18 Sep Can lactose intolerant eat cheese?
Having a lactose intolerance is very common, but this does not necessary mean to avoid eating cheese. Do you know that many Italian cheeses are naturally lactose free or with a very little percentage of lactose?
What is lactose?
Lactose is a sugar, naturally contained in milk from animal origin. When ingested, lactose is divided into two components: glucose and galactose. Then, they are digested and absorbed by our body.
This process occurs thanks to the presence of lactase in our intestine.
How lactose intolerance works?
The lactose intolerance can be qualified as an incapacity to digest lactose. In some people can occur that the body stops producing properly the lactase. In this case lactose is not assimilated, causing some diseases such as abdominal cramps, gas or nausea.
There can be different levels of intolerance, in fact it is possible for some people to eat foods with little amount of lactose without feeling sick. On the other hand, there are cases in which the intolerance to lactose is higher and the best thing to do is to avoid all the products containing lactose, from milk, to cheeses and yogurts.
“A mutation which allowed adults to keep producing lactase emerged around 7000 years ago, and now 35 per cent of people can digest milk as adults – although there are marked geographical variations (see map below). In China and South-East Asia, more than 90 per cent of people are thought to be lactose intolerant, compared with between 2 and 20 per cent of those of northern European descent.”
Fonte : https://www.newscientist.com/article/dn27938-everything-you-need-to-know-about-lactose-intolerance/
Forms of lactose intolerance
There are three main types of lactose intolerance:
- Primary lactose intolerance
This is the most common type. Babies need lactase to digest their mother’s milk, but it occurs that with aging there can be a gradual reduction of lactase in their organism.
- Secondary lactose intolerance
The intolerance is a consequence to an inflammation, an irritation or other diseases which damage the intestine and affect the production of lactase. When the causes are eliminated, the intolerance will disappear.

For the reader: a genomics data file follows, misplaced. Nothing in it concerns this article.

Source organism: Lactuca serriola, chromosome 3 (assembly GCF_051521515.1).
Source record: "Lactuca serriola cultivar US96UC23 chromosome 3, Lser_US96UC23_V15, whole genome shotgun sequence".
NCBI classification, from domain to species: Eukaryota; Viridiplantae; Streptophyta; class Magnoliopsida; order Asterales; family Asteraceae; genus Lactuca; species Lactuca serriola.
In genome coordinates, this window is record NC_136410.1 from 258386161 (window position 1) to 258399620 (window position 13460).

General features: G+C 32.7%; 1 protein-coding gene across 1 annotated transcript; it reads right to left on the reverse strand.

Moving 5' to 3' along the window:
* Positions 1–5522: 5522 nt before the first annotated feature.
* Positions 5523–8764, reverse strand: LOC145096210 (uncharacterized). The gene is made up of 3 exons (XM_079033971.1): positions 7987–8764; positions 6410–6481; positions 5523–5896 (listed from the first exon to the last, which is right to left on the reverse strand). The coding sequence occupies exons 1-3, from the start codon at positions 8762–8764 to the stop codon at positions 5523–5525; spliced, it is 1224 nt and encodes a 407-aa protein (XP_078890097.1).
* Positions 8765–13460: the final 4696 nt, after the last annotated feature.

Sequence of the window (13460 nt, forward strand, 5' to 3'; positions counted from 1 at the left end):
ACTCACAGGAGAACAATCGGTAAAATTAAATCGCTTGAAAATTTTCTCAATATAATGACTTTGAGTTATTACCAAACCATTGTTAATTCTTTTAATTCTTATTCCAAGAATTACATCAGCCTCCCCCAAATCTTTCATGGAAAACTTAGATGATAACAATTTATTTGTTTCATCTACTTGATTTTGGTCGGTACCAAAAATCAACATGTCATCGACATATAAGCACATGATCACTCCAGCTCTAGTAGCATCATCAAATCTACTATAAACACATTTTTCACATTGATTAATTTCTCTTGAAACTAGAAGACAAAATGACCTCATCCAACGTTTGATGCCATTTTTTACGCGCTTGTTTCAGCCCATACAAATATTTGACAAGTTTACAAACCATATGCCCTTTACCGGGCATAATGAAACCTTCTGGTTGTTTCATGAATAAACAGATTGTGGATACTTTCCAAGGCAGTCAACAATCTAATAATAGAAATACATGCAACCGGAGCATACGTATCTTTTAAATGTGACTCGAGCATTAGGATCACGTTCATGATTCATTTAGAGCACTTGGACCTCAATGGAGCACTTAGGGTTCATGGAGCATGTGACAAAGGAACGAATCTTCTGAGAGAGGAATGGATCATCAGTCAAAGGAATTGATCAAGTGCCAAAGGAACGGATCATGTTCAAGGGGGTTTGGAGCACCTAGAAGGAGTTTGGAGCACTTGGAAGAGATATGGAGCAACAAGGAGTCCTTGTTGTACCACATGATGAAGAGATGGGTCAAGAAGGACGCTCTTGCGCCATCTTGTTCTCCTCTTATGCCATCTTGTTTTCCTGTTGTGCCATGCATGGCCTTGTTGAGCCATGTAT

- Congenital lactose intolerance
It is a rarer form of intolerance to lactose and it consists in the absence of lactase in the organism from birth. Babies, in this case, are intolerant also to breast milk. The only solution is to give them a lactose-free instant formula.
Difference between lactose intolerance and milk allergy
A milk allergy is totally different from a lactose intolerance. When a person is allergic to milk means that his or her body’s immune system overreacts to one of the proteins contained in milk, namely casein and whey. This fact can cause both mild symptoms (such as itching, hives) or more serious symptoms (difficulty in breathing or loss of consciousness).
Those people with a milk allergy don’t have to eat any food that contains milk.
Are “lactose free” and “dairy free” the same?
This is one of the most common questions regarding the choice of products when a milk allergy or an intolerance occurs.
- Lactose free products are always made with milk, but with no or minimum percentage of lactose. They still contain milk proteins (unless other processes to remove them are done), for this reason they are indicated for lactose intolerant people.
- Dairy free products, instead, are made without milk or any other of its component. The term “dairy” refers to all the products derived from milk of animal origin. Therefore dairy-free products are indicated for people with milk allergies.
Can lactose intolerant eat cheese?
Yes! There’s a good news for those who are intolerant to lactose: they do not necessarily give up on cheeses. Many of us do not even know that there are famous cheeses naturally without lactose. This is possible mainly because they have a long maturation process. During maturing the lactose is transformed into lactic acid, therefore in these cheeses the quantity of lactose contained is almost zero.
Italian cheeses which are naturally lactose free
Many Italian cheeses are naturally free from lactose, especially the hard ones. In general, these cheeses are subjected to a long aging, such as:
- Pecorino cheese is made with sheep’s milk which has lower percentage of lactose. It could be a perfect option for lactose intolerant people. Read also: https://ma-vi-trade.it/en/discover-italian-pecorino-cheese
- Provolone. It is an aged pasta filata cheese which can have a sharp taste or a mild taste. Some versions are also smoked.
- Grana Padano;
- Parmigiano Reggiano;
- Gorgonzola, a veined Italian blue cheese with savoury taste. It is very used in the Italian cuisine: it can be melted in a risotto, served with polenta or used as a pizza topping.
- Fontina is an Italian cheese produced in the North of Italy. It has a rich and creamy flavour which intensifies with aging.
Grana Padano and Parmigiano Reggiano
Grana Padano and Parmigiano Reggiano are the most known Italian cheeses worldwide. They could seem similar at a first sight as they both are hard cheeses and they both have a Protected Designation of Origin (PDO). Sometimes they are identified in general with the term “parmesan”, especially abroad, but Parmigiano Reggiano and Grana Padano do have differences as regards the area of production, the method of production, the maturation time… To know more about the features of Parmigiano Reggiano and Grana Padano click here and get a look to one of our previous articles: https://ma-vi-trade.it/en/grana-padano-or-parmigiano-reggiano-what-to-choose/